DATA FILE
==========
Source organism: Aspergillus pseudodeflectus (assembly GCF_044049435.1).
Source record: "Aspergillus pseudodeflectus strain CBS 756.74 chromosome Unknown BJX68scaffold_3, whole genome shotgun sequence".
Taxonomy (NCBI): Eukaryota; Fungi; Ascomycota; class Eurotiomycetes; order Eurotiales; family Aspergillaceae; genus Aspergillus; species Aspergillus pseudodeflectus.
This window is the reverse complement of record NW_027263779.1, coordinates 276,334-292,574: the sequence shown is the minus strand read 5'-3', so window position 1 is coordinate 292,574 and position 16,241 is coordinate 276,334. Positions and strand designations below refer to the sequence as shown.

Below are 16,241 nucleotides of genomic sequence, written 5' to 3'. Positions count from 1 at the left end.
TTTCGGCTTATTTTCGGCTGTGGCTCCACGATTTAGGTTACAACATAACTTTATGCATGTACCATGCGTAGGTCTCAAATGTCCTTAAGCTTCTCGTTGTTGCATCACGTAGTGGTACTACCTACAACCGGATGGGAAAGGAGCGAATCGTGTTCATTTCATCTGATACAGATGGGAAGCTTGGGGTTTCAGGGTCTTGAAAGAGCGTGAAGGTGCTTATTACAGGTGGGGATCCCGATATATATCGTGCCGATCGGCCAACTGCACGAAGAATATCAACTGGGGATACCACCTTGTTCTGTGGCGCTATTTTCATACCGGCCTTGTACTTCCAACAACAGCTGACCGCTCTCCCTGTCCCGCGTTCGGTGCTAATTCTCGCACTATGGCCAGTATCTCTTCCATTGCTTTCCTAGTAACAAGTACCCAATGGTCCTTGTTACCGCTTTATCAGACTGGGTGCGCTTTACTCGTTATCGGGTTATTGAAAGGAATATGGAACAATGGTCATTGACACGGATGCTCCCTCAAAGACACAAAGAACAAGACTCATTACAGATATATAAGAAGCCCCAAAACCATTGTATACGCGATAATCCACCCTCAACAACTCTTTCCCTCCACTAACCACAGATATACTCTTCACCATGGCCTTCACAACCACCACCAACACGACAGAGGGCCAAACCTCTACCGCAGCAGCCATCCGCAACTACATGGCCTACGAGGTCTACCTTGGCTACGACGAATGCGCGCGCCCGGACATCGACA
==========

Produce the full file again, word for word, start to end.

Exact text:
Source organism: Aspergillus pseudodeflectus (assembly GCF_044049435.1).
Source record: "Aspergillus pseudodeflectus strain CBS 756.74 chromosome Unknown BJX68scaffold_3, whole genome shotgun sequence".
Taxonomy (NCBI): Eukaryota; Fungi; Ascomycota; class Eurotiomycetes; order Eurotiales; family Aspergillaceae; genus Aspergillus; species Aspergillus pseudodeflectus.
This window is the reverse complement of record NW_027263779.1, coordinates 276,334-292,574: the sequence shown is the minus strand read 5'-3', so window position 1 is coordinate 292,574 and position 16,241 is coordinate 276,334. Positions and strand designations below refer to the sequence as shown.

Below are 16,241 nucleotides of genomic sequence, written 5' to 3'. Positions count from 1 at the left end.
TTTCGGCTTATTTTCGGCTGTGGCTCCACGATTTAGGTTACAACATAACTTTATGCATGTACCATGCGTAGGTCTCAAATGTCCTTAAGCTTCTCGTTGTTGCATCACGTAGTGGTACTACCTACAACCGGATGGGAAAGGAGCGAATCGTGTTCATTTCATCTGATACAGATGGGAAGCTTGGGGTTTCAGGGTCTTGAAAGAGCGTGAAGGTGCTTATTACAGGTGGGGATCCCGATATATATCGTGCCGATCGGCCAACTGCACGAAGAATATCAACTGGGGATACCACCTTGTTCTGTGGCGCTATTTTCATACCGGCCTTGTACTTCCAACAACAGCTGACCGCTCTCCCTGTCCCGCGTTCGGTGCTAATTCTCGCACTATGGCCAGTATCTCTTCCATTGCTTTCCTAGTAACAAGTACCCAATGGTCCTTGTTACCGCTTTATCAGACTGGGTGCGCTTTACTCGTTATCGGGTTATTGAAAGGAATATGGAACAATGGTCATTGACACGGATGCTCCCTCAAAGACACAAAGAACAAGACTCATTACAGATATATAAGAAGCCCCAAAACCATTGTATACGCGATAATCCACCCTCAACAACTCTTTCCCTCCACTAACCACAGATATACTCTTCACCATGGCCTTCACAACCACCACCAACACGACAGAGGGCCAAACCTCTACCGCAGCAGCCATCCGCAACTACATGGCCTACGAGGTCTACCTTGGCTACGACGAATGCGCGCGCCCGGACATCGACA